Steve McCurry's "Afghan girl" (1984) might still be taken today, but the audience would immediately raise questions of exotification and instrumentalisation. The subject of the western gaze is no longer "willing," and is shooting back, with camera and pedagogy. Chobi Mela (CM) played a role in all this, creating a robust Global South photography context over two decades. One of Asia's early photography bienniales, it had a regional ripple effect, inspiring affinity groups in China, Nepal, India, and elsewhere.
While Western photographers were challenged on ethics and methods, CM also faced evolution and rupture. Comparing images from CM I (2000) and CM IX (2017) is a perception shock. The early years carry a fever of fighting inequality through camera. By the second decade, works had also turned toward autobiography, abstraction, and surrealism.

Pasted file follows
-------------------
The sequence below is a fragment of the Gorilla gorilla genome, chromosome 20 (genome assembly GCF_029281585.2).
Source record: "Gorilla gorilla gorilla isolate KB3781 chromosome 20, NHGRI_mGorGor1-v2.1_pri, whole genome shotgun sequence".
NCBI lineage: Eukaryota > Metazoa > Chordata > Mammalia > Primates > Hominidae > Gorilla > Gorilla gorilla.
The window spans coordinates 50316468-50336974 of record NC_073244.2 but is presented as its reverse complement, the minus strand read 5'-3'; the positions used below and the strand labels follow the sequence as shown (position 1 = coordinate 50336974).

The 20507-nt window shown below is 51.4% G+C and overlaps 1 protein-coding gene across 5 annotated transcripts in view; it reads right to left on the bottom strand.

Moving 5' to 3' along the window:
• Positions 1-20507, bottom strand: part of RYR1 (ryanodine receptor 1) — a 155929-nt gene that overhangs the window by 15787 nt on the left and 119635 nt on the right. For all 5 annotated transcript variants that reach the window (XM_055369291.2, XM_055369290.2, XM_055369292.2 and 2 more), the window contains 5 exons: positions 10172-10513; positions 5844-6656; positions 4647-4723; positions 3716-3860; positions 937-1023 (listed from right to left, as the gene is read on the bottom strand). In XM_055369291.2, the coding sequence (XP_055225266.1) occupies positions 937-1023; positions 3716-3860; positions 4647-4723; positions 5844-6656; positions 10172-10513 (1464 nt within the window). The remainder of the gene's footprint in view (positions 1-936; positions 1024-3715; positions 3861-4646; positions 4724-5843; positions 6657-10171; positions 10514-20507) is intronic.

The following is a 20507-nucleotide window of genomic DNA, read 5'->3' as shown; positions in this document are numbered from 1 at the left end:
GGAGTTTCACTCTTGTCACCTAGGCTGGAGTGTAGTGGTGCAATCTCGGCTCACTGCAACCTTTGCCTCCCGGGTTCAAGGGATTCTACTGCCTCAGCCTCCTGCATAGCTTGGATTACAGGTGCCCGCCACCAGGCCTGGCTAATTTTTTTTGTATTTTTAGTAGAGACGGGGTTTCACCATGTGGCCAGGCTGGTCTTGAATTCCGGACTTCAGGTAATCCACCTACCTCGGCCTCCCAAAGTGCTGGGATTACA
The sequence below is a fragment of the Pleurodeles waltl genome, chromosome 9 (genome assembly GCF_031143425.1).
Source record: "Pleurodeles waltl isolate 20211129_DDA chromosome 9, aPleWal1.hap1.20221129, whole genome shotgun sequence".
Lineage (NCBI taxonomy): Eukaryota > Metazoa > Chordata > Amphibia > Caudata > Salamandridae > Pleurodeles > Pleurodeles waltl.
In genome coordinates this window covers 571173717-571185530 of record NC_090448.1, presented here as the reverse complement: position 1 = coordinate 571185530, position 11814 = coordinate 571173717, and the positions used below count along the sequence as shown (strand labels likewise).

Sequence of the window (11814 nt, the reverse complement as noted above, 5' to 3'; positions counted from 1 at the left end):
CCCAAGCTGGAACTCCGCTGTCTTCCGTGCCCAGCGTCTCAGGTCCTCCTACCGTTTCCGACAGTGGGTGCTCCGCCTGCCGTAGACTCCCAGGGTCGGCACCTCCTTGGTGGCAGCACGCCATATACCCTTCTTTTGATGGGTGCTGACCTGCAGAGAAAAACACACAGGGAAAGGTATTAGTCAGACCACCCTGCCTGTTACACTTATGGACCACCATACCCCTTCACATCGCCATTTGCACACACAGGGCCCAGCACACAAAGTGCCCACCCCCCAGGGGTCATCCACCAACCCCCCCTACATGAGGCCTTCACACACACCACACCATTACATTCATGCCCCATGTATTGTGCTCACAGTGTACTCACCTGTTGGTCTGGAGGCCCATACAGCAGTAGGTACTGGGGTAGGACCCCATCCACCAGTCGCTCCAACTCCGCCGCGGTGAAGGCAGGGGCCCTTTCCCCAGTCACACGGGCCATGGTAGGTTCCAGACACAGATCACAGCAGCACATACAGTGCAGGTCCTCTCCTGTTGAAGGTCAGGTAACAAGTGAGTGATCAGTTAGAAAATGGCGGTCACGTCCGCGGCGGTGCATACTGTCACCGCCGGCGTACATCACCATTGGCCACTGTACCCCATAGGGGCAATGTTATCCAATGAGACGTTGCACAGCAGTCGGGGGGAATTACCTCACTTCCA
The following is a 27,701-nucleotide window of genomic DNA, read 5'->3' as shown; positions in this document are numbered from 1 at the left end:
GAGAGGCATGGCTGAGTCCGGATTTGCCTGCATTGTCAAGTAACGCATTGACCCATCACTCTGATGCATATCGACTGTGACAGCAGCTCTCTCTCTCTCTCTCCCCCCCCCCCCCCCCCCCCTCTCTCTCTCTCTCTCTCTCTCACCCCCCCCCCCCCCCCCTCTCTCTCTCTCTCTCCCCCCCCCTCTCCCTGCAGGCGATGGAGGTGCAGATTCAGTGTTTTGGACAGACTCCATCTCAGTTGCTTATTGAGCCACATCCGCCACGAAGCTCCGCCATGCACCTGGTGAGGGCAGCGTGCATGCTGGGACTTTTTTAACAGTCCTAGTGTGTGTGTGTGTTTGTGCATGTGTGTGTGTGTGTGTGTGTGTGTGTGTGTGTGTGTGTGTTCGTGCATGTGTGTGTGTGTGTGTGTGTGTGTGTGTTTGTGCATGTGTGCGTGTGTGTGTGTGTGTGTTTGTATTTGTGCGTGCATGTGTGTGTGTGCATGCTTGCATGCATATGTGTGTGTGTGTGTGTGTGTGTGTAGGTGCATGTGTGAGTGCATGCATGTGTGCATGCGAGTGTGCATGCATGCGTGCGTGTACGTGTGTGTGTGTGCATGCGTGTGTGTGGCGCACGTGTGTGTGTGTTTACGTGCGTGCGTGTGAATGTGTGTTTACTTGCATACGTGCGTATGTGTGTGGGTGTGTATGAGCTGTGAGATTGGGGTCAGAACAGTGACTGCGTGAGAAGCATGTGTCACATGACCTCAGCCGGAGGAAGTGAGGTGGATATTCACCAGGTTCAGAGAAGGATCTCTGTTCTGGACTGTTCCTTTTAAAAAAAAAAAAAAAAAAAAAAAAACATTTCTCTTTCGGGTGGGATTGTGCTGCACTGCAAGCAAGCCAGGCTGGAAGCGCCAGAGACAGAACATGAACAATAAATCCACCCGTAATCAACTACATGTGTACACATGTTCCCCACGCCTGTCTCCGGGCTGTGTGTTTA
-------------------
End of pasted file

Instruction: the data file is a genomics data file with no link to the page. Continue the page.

In the year of CM III (2006), Pedro Meyer wrote, "Everyone is a photographer these days." Four years later, he asked "Are too many people taking photographs?" (2010) A decade later, both statement and question are settled fact- we live in a world shaped by technologies that made everyone a photographer. Looking at 9 editionsof CM together is like viewing a high-speed slide show that goes from artisanal darkroom processes to ubiquitous high-definition phones.
Although there are many stories from Chobi Mela, this project chose the biennial catalogue as object of research. Re-photographing these pages produces frames within frame. The patient viewer can glean back-story, evolution and rupture- and always, a commitment to camera eye.
A project by Naeem Mohaiemen; coordinated by Sayed Asif Mahmud; research by Habiba Nowrose based on interviews with Shahidul Alam & ASM Rezaur Rahman; photography by Pranabesh Das & Debashish Chakrabarty; timeline design by King Kortobbyo.